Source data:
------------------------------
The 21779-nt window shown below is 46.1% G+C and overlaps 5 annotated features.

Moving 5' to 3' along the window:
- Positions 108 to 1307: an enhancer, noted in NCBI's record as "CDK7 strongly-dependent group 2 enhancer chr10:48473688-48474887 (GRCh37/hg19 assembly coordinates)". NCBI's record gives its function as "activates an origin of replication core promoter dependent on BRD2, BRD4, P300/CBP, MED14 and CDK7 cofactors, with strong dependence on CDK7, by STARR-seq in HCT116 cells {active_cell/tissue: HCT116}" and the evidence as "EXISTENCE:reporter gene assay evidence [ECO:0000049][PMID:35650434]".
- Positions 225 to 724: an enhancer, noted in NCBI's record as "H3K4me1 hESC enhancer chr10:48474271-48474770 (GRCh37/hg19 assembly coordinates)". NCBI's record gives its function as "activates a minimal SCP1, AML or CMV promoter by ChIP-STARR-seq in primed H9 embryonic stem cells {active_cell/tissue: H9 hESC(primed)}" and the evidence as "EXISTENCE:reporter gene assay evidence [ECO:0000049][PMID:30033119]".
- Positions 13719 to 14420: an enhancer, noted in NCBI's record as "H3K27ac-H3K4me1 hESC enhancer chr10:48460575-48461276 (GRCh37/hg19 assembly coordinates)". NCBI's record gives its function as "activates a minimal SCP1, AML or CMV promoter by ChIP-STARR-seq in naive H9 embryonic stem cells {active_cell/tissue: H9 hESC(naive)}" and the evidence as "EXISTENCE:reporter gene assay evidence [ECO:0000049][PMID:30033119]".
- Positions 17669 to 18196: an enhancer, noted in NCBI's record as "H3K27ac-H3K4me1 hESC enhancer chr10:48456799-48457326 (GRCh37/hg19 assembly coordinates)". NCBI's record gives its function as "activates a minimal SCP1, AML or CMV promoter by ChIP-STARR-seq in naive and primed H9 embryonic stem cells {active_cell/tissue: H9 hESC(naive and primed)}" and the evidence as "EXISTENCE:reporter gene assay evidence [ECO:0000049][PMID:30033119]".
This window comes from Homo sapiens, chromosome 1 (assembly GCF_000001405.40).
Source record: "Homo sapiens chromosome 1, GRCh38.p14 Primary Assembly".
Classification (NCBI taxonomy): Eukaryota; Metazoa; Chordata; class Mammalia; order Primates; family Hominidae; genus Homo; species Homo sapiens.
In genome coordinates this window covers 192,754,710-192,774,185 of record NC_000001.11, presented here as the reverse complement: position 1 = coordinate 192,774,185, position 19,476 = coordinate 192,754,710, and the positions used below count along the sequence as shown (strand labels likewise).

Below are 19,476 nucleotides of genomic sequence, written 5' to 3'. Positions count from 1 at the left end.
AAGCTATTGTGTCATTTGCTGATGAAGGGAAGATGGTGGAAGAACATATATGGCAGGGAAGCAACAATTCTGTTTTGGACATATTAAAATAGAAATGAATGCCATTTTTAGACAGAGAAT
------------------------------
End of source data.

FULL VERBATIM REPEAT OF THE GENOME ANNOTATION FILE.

The 21779-nt window shown below is 46.1% G+C and overlaps 5 annotated features.

Moving 5' to 3' along the window:
- Positions 108 to 1307: an enhancer, noted in NCBI's record as "CDK7 strongly-dependent group 2 enhancer chr10:48473688-48474887 (GRCh37/hg19 assembly coordinates)". NCBI's record gives its function as "activates an origin of replication core promoter dependent on BRD2, BRD4, P300/CBP, MED14 and CDK7 cofactors, with strong dependence on CDK7, by STARR-seq in HCT116 cells {active_cell/tissue: HCT116}" and the evidence as "EXISTENCE:reporter gene assay evidence [ECO:0000049][PMID:35650434]".
- Positions 225 to 724: an enhancer, noted in NCBI's record as "H3K4me1 hESC enhancer chr10:48474271-48474770 (GRCh37/hg19 assembly coordinates)". NCBI's record gives its function as "activates a minimal SCP1, AML or CMV promoter by ChIP-STARR-seq in primed H9 embryonic stem cells {active_cell/tissue: H9 hESC(primed)}" and the evidence as "EXISTENCE:reporter gene assay evidence [ECO:0000049][PMID:30033119]".
- Positions 13719 to 14420: an enhancer, noted in NCBI's record as "H3K27ac-H3K4me1 hESC enhancer chr10:48460575-48461276 (GRCh37/hg19 assembly coordinates)". NCBI's record gives its function as "activates a minimal SCP1, AML or CMV promoter by ChIP-STARR-seq in naive H9 embryonic stem cells {active_cell/tissue: H9 hESC(naive)}" and the evidence as "EXISTENCE:reporter gene assay evidence [ECO:0000049][PMID:30033119]".
- Positions 17669 to 18196: an enhancer, noted in NCBI's record as "H3K27ac-H3K4me1 hESC enhancer chr10:48456799-48457326 (GRCh37/hg19 assembly coordinates)". NCBI's record gives its function as "activates a minimal SCP1, AML or CMV promoter by ChIP-STARR-seq in naive and primed H9 embryonic stem cells {active_cell/tissue: H9 hESC(naive and primed)}" and the evidence as "EXISTENCE:reporter gene assay evidence [ECO:0000049][PMID:30033119]".
This window comes from Homo sapiens, chromosome 1 (assembly GCF_000001405.40).
Source record: "Homo sapiens chromosome 1, GRCh38.p14 Primary Assembly".
Classification (NCBI taxonomy): Eukaryota; Metazoa; Chordata; class Mammalia; order Primates; family Hominidae; genus Homo; species Homo sapiens.
In genome coordinates this window covers 192,754,710-192,774,185 of record NC_000001.11, presented here as the reverse complement: position 1 = coordinate 192,774,185, position 19,476 = coordinate 192,754,710, and the positions used below count along the sequence as shown (strand labels likewise).

Below are 19,476 nucleotides of genomic sequence, written 5' to 3'. Positions count from 1 at the left end.
AAGCTATTGTGTCATTTGCTGATGAAGGGAAGATGGTGGAAGAACATATATGGCAGGGAAGCAACAATTCTGTTTTGGACATATTAAAATAGAAATGAATGCCATTTTTAGACAGAGAAT